Thus, despite its enormous feature set, the excellent web interface, and the scope of the information it collects, Ntop comes in at number nine.

8: ApacheTop

ApacheTop [5] is a lean tool that offers information on current Apache web server access, the pages Apache serves up, the number of hits per second, and many other statistics. The helper application finds the necessary information in Apache's access_log files (Figure 3).

Figure 3: A web server under investigation by ApacheTop: A user is currently accessing SquirrelMail.

Some options change the appearance of the queries: -q keeps the query strings used by, for example, PHP scripts, -l forces lower case, and -s number defines the number of numeric sections in the URL. Finally, -r resolves host names to their matching IPs.

A web administrator can use the command line to tell ApacheTop how long to keep statistics before refreshing and deleting them. To do this, you can define a number of hits (-H Hits) or specify a value in seconds (-T seconds), as well as set the delay between two refreshes (-d seconds).

The tool loses a couple points because it is fairly ancient and has not been developed actively since 2005. Despite the drawbacks, administrators who have installed Fam and Portmap on their web servers will find ApacheTop a practical live analysis tool for Apache, with many applications in production use.

Unfortunately, the feature scope is restricted to command-line options, which makes it hard for ApacheTop to keep pace with some of its more feature-rich competitors.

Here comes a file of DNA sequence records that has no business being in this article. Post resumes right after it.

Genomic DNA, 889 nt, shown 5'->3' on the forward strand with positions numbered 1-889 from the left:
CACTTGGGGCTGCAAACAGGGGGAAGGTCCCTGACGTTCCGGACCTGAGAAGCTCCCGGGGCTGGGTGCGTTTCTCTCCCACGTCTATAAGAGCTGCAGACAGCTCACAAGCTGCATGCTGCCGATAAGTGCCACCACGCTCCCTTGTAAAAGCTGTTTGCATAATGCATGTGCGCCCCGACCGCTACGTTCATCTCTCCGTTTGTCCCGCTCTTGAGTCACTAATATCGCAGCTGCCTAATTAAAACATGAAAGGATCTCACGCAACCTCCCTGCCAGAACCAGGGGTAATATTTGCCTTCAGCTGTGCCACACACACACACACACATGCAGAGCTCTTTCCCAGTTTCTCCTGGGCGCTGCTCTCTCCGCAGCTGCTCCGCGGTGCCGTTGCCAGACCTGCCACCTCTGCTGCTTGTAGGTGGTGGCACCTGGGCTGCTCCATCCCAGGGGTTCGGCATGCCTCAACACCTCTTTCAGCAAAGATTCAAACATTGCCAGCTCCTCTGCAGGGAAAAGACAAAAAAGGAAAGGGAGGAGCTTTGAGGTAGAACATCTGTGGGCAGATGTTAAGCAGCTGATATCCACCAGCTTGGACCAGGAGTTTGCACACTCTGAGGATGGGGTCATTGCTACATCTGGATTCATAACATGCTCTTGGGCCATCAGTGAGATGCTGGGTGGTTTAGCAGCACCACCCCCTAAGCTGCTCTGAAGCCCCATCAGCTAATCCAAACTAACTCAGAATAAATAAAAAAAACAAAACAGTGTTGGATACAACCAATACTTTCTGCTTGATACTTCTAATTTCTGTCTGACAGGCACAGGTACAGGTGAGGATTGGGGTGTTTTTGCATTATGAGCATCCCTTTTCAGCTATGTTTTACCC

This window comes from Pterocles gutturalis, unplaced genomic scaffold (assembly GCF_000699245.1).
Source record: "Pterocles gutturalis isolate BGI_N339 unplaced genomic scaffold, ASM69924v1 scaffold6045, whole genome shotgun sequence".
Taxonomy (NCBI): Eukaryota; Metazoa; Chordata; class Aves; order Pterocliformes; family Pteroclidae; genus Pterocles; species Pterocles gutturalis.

7: Ptop

Two database tools appear in the top 10. At seventh place is Ptop [6] (see Figure 4). Any administrator who has worked with PostgreSQL will be interested in this tool because Ptop provides an overview of all your database processes, at the same time displaying information such as the SQL statements currently being processed. But that's not all: Ptop also gives you details of locks and statistics for individual tables and indices (Figure 5).

Figure 4: Ptop gives you details of locks and statistics for individual tables and indices. Ptop will give you the query plan for any currently active query, providing you stipulate E for EXPLAIN.
Figure 5: Ptop's R option gives you statistics, including details like the number of sequential reads and writes from and to the PostgreSQL table.

To launch Ptop, enter pg_top -d database -U database_user -W password. The command takes the user to an interactive shell, where a number of shortcuts are available (Table 1).

Ptop is available for Linux, BSD, and Mac OS. For more screenshots and details, go to the website [7].

6: Dnstop

Dnstop [8] uses the Pcap library to filter all the DNS queries on a computer's network interface and list them neatly. The dnstop network_device -t -s command gives you a list of DNS queries in a Top-style, configurable view. Table 2 shows some Dnstop shortcuts.

When you enter a question mark, ?, Dnstop displays the integrated online help. At the same time, Dnstop offers two combined views that give users several pieces of information at a glance. The @ entry lets you display the source of the query along with the second-level domain target-side, along with the volume and percentage of all DNS traffic. The # option gives you the same results, but with a complete third-level domain name (Figure 6).

Figure 6: Entering "#" in Dnstop gives the administrator an at-a-glance overview of the DNS queries issued on a computer.

If you use Dnstop on a router, you can also detect undesirable DNS tunnels. A client on a local network that exchanges a large volume of data via a DNS server will be exposed quickly.

5: Iftop